Classical Simulation of High Temperature Quantum Ising Models

Elizabeth Crosson and Sam Slezak have published a preprint demonstrating the efficiency of a classical algorithm for simulating high temperature thermal states of the generalized transverse Ising model.

This result follows a body of work on efficient simulations for specific types of transverse Ising models, in which it has been previously established that efficient classical algorithms exist for ferromagnetic transverse Ising models on any graph at any temperature as well as for certain 1-D models at any temperature.

This work extends the class of simulable models to those defined on an arbitrary graph with arbitrary couplings, given that the temperature is above a system dependent threshold. This threshold depends only on the degree of the interaction graph and the coupling strengths.

This work defines theoretical limitations for quantum annealing devices, ruling out the possibility of quantum advantage above certain operating temperatures.

In particular we calculate that for a device with a maximum interaction degree of 6 and a maximum coupling strength of 1GHZ the threshold of classical simulability is around 800mK.

CQuIC Welcomes Professor Elizabeth Crosson

Please join us in welcoming Elizabeth Crosson as a regular faculty member of CQuIC as she takes up her position as UNM Assistant Professor of Physics and Astronomy beginning September 1, 2018. Professor Crosson will also serve as a Project Director (PD) for CQuIC’s NSF grant-supported FRHTP project.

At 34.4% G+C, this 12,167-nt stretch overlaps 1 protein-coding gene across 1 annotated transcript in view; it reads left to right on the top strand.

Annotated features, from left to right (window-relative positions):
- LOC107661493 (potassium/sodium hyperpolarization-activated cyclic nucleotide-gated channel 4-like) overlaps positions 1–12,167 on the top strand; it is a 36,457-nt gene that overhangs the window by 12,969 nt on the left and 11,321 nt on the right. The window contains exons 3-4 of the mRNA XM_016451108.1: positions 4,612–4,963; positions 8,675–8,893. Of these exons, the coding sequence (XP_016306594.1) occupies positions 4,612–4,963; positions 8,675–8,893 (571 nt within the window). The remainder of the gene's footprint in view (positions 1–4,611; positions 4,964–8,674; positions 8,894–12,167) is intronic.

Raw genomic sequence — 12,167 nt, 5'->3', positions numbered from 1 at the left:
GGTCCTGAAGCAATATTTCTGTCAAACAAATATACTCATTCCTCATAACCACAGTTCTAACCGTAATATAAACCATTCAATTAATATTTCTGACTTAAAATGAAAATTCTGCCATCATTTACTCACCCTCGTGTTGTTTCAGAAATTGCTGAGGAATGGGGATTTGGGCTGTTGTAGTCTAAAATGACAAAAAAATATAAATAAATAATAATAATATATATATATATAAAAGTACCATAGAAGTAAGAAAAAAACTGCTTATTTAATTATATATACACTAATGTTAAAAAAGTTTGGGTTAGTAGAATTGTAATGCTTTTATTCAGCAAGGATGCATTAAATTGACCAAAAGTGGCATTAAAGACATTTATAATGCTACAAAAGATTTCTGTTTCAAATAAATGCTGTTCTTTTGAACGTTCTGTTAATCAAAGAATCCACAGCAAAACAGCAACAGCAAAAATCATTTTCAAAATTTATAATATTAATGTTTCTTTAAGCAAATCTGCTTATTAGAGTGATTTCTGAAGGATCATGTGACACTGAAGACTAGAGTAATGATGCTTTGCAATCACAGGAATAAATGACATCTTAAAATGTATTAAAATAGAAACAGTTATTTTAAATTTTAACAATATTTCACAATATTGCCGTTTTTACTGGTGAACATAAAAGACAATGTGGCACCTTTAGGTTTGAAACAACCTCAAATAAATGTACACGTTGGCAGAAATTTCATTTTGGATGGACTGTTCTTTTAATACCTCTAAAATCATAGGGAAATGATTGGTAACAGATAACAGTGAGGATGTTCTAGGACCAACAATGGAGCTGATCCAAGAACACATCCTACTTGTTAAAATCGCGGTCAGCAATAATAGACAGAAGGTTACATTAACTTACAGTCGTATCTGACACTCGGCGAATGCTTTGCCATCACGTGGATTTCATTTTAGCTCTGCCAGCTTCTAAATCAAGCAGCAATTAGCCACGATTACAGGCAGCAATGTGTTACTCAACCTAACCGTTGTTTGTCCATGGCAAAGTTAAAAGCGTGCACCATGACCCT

Prof. Elizabeth Crosson most recently worked as an IQIM Postdoctoral Scholar at the California Institute of Technology with John Preskill. Her research touches on several theoretical aspects of quantum computation, including adiabatic computation and optimization, quantum error correction, and Hamiltonian complexity. Her goal at UNM is to work with graduate students and continue doing research both on fundamental long-term questions in quantum information science, and also on developing immediate applications of the noisy intermediate-scale quantum computing devices that are now becoming available. She also plans to build a high-performance computing system dedicated to performing classical simulations of quantum systems. Prof. Crosson will be teaching a special topics course on quantum information in the Spring Semester 2019. Please welcome her to the CQuIC team.